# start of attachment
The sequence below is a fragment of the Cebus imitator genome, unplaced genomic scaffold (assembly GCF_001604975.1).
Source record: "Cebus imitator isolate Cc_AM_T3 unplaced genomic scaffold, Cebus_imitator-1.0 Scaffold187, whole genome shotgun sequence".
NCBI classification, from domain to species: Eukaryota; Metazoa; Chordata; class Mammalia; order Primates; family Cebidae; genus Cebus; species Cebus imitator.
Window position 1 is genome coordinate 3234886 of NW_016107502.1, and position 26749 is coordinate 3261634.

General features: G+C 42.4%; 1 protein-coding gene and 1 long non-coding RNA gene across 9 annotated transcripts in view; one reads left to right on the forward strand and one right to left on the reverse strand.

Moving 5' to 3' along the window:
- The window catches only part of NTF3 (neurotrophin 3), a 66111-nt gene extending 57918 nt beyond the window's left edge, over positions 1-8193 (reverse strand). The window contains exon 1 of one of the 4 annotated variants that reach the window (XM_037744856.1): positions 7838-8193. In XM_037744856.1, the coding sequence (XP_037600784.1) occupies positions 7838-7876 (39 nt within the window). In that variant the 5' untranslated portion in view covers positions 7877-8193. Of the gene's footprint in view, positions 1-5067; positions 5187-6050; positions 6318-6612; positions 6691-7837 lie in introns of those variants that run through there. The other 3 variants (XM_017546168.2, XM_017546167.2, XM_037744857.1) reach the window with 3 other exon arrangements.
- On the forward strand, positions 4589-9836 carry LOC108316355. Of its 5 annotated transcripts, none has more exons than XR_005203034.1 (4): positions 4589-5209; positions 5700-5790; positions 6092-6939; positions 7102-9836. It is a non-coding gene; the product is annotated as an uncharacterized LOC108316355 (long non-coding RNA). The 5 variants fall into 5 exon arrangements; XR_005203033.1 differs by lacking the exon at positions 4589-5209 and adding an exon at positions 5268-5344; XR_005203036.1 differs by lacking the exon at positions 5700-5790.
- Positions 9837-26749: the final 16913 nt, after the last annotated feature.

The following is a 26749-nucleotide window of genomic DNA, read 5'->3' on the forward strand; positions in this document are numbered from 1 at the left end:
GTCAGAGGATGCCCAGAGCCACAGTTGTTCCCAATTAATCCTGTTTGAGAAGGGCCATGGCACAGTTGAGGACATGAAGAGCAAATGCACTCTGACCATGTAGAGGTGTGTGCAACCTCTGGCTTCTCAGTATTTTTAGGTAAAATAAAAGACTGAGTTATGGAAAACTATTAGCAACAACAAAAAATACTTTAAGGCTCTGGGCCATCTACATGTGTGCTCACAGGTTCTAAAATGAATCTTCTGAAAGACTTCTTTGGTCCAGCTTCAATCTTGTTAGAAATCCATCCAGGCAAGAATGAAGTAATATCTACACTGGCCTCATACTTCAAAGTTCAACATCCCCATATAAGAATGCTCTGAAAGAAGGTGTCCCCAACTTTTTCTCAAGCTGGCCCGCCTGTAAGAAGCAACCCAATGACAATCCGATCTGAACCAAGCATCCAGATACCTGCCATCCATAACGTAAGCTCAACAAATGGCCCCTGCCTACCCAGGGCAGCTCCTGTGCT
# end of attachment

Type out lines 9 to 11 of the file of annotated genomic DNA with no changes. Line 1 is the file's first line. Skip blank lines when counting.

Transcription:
- Positions 9837-26749: the final 16913 nt, after the last annotated feature.

The following is a 26749-nucleotide window of genomic DNA, read 5'->3' on the forward strand; positions in this document are numbered from 1 at the left end:
GTCAGAGGATGCCCAGAGCCACAGTTGTTCCCAATTAATCCTGTTTGAGAAGGGCCATGGCACAGTTGAGGACATGAAGAGCAAATGCACTCTGACCATGTAGAGGTGTGTGCAACCTCTGGCTTCTCAGTATTTTTAGGTAAAATAAAAGACTGAGTTATGGAAAACTATTAGCAACAACAAAAAATACTTTAAGGCTCTGGGCCATCTACATGTGTGCTCACAGGTTCTAAAATGAATCTTCTGAAAGACTTCTTTGGTCCAGCTTCAATCTTGTTAGAAATCCATCCAGGCAAGAATGAAGTAATATCTACACTGGCCTCATACTTCAAAGTTCAACATCCCCATATAAGAATGCTCTGAAAGAAGGTGTCCCCAACTTTTTCTCAAGCTGGCCCGCCTGTAAGAAGCAACCCAATGACAATCCGATCTGAACCAAGCATCCAGATACCTGCCATCCATAACGTAAGCTCAACAAATGGCCCCTGCCTACCCAGGGCAGCTCCTGTGCT